Q1. Under what circumstances did a partnership terminate under prior law (through
December 31, 2017)?
A1. Before enactment of the Tax Cuts and Jobs Act (TCJA), a partnership was considered terminated if either:
- No part of the partnership’s activities continued to be carried on by any of its partners in a partnership. For example, the partnership ceases its activities and liquidates.
- A sale or exchange of 50 percent or more of the total interests in the partnership’s capital and profits occurred within a twelve-month period. This was considered a technical termination.
Q2. What changes made by the TCJA relate to partnership terminations?
A2. The TCJA eliminated the rule for technical terminations for partnerships or entities treated as partnerships for tax years beginning after December 31, 2017. So, a partnership may now only terminate by cessation of partnership activities and liquidation, or when the partnership’s business activities no longer continue in partnership form.
Example 1 – Pre-TCJA
AB partnership was formed on January 1, 2005. On that date, the partnership purchased and placed in service rental real estate properties. On January 5, 2017, sales and exchanges of greater than 50 percent interests in capital and profits occurred within a 12 month period, causing a technical termination. All of AB’s depreciable assets are considered contributed to a new partnership on January 6, 2017. The new partnership keeps the same name and taxpayer ID. A Treasury regulation [Reg. § 1.708-1(b)(3)] states that the partnership’s tax year closes for all partners on the date a terminating event takes place. The partnership would file a final return for the short period ending on the partnership termination date, January 5, 2017. The new partnership would file a short-period return beginning January 6, 2017.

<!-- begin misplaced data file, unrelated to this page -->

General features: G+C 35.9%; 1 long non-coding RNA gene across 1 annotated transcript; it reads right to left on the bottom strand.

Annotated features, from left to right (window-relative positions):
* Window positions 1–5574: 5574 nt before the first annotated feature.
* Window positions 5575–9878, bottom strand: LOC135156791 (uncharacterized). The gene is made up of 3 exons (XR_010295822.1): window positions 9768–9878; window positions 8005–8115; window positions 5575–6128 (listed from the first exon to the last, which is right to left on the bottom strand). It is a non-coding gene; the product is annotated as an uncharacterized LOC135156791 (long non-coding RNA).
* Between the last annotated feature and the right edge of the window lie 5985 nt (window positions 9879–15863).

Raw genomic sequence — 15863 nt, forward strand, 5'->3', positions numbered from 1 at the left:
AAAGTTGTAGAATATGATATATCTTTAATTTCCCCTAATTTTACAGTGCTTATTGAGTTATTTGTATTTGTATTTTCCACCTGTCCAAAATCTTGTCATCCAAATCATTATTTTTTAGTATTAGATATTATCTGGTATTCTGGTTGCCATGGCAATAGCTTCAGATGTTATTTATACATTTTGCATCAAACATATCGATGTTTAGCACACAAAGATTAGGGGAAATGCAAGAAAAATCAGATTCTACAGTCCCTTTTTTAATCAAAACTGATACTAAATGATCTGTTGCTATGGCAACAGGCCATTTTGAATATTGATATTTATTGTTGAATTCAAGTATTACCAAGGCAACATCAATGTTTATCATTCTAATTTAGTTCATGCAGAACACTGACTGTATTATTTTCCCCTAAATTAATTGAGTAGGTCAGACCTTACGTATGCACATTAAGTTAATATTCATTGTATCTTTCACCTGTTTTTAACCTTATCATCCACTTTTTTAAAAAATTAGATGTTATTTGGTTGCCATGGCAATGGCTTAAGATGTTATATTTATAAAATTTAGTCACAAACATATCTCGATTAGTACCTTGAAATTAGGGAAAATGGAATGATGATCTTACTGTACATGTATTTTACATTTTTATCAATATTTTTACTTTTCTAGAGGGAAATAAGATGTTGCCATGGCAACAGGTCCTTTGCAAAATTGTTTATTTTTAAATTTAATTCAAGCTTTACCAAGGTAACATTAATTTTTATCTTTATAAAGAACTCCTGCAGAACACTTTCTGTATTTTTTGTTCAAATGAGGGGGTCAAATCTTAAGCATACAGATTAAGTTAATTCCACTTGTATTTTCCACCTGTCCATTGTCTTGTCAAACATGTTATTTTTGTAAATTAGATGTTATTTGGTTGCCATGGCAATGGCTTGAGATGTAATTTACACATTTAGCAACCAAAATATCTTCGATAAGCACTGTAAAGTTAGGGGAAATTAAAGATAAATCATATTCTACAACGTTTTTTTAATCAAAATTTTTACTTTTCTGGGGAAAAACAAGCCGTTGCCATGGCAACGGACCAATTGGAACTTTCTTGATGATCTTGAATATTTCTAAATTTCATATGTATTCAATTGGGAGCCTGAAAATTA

Example 2 – Post-TCJA
Assume AB partnership was formed on the same date above and purchased the same assets. But, assume that on January 5, 2018, sales and exchanges of greater than 50 percent of interests in capital and profits occurred within a 12-month period. No technical termination occurred, since the TCJA repealed technical terminations for tax years beginning after December 31, 2017. The partnership would not file a short-period return for tax year 2018.
Q3. How is income allocated when a partner leaves the partnership?
A3. When a partner sells or exchanges their entire partnership interest, the partnership’s tax year ends for that partner. The partnership allocates its income or loss for the year between the transferor and transferee partners based on the sale date. If a partner transfers less than their entire interest, the partnership tax year doesn’t close for the selling partner unless the partnership actually terminates. Still, the partnership must allocate income or loss in a way that recognizes the partners’ varying interests during the tax year. In these situations, the partnership’s distributive share items are allocated among the partners whose interest changed in one of two ways: the interim closing method or the proration method. The proration method can only be used if agreed to by the partners in writing.
Regulations under IRC Section 706 gives allocation rules for the following situations:
- when a partner’s interest in a partnership varies during the year due to a disposition of the entire interest, such as a partner’s death or the sale or exchange of liquidation of a partner’s interest, or
- when a disposition is less than the entire interest, including the admission of a new member.
Q4. If a partnership wants to trigger a technical termination as under prior law, may it voluntarily do so?
A4. Generally, no. But, a fiscal year partnership whose tax year began after January 1,2017, and on or before December 31, 2017, may be subject to the technical termination rules for its final fiscal period beginning in 2017.